The country legend they called “Possum” was born on September 12, 1931 in Saratoga, Texas, and is still seen by many as the greatest singer in the genre’s history. We must be talking about George Jones.
Jones was an incredible presence on the country scene for nearly half a century, from his first hit “Why Baby Why” in 1955 to his last entry to date, “50,000 Names,” in 2002. Along the way, George scored 13 No.1 singles, including such indelible classics as “She Thinks I Still Care,” “We’re Gonna Hold On.” and “Near You” (with his wife Tammy Wynette), and “He Stopped Loving Her Today.”
Many of them, especially once he had become a beloved favorite of the country fraternity, were only enhanced and made that much more real by his well-publicized struggles with substance abuse, problems in his marriage to Wynette and other challenges.
Possum’s influence on his peers was as deep and as lasting as that on his faithful audience. “George Jones is still my favorite singer,” said Waylon Jennings in 1971. “I think he’s the greatest singer that’s ever been, man. I don’t think anybody can outsing George Jones.”
‘Almost as good as Ray Charles’
Nor was his presence felt only within country. Rock giants sang his praises far and wide, from Bob Dylan to Keith Richards to Elvis Costello to Linda Ronstadt, who said in 1974: “My favorite artist is George Jones. That guy’s so good, almost as good as Ray Charles.”
Costello recorded with “Possum,” as did Richards, who had become a particular fan during his friendship with another devotee, the late Gram Parsons. Keith writes about the later duet, “Say It’s Not You,” in his autobiography, Life. “George was a great guy to work with, especially when he had the hairdo going.” he said. “Incredible singer.”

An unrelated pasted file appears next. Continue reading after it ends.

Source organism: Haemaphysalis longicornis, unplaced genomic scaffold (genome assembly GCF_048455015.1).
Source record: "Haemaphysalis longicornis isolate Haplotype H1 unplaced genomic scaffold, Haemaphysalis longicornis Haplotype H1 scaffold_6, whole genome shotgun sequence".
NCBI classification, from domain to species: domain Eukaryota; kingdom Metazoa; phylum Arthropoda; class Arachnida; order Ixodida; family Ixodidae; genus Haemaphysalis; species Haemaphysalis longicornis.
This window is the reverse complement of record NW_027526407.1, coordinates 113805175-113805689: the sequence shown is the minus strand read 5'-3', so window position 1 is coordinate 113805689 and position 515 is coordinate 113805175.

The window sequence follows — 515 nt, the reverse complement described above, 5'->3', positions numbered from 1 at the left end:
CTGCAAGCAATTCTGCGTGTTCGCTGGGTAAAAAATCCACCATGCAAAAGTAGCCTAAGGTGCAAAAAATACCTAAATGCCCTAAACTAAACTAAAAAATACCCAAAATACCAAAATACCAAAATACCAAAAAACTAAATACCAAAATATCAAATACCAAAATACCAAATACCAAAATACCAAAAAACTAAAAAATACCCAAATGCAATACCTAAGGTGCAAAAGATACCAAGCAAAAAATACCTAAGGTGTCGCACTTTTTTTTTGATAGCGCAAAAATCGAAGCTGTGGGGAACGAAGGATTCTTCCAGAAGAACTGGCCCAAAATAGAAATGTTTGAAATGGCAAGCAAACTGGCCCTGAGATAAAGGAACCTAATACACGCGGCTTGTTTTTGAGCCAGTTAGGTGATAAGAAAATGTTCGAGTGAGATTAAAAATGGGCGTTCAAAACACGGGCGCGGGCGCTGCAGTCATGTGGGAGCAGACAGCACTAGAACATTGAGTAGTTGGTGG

“Country music is something you love,” Jones told Nick Tosches for High Fidelity magazine in 1977. “Like I love it like Ernest Tubb loves it, like I think Hank Williams loved it. It’s a music you love. When you use strings and horns and all these things, you just don’t have country music anymore…you abuse it. To try to sell two or three hundred thousand more records…hell, a man could always use the money, but I wouldn’t go out of my way to have that big a production on my records, because I’m never gonna sell pop.”
Robbie Robertson was another devotee. “He was unquestionably my favorite country singer,” he said. “He was the Ray Charles of country — the one who could make you cry with his voice. I heard the news he’d died and I listened to ‘She Thinks I Still Care,’ because that just kills. He was a better singer than Hank Williams, and Hank could certainly tell a story. But when you talk about the greatest of the greatest, George Jones was the main man.”
Listen to the All Time Greatest Country Hits playlist.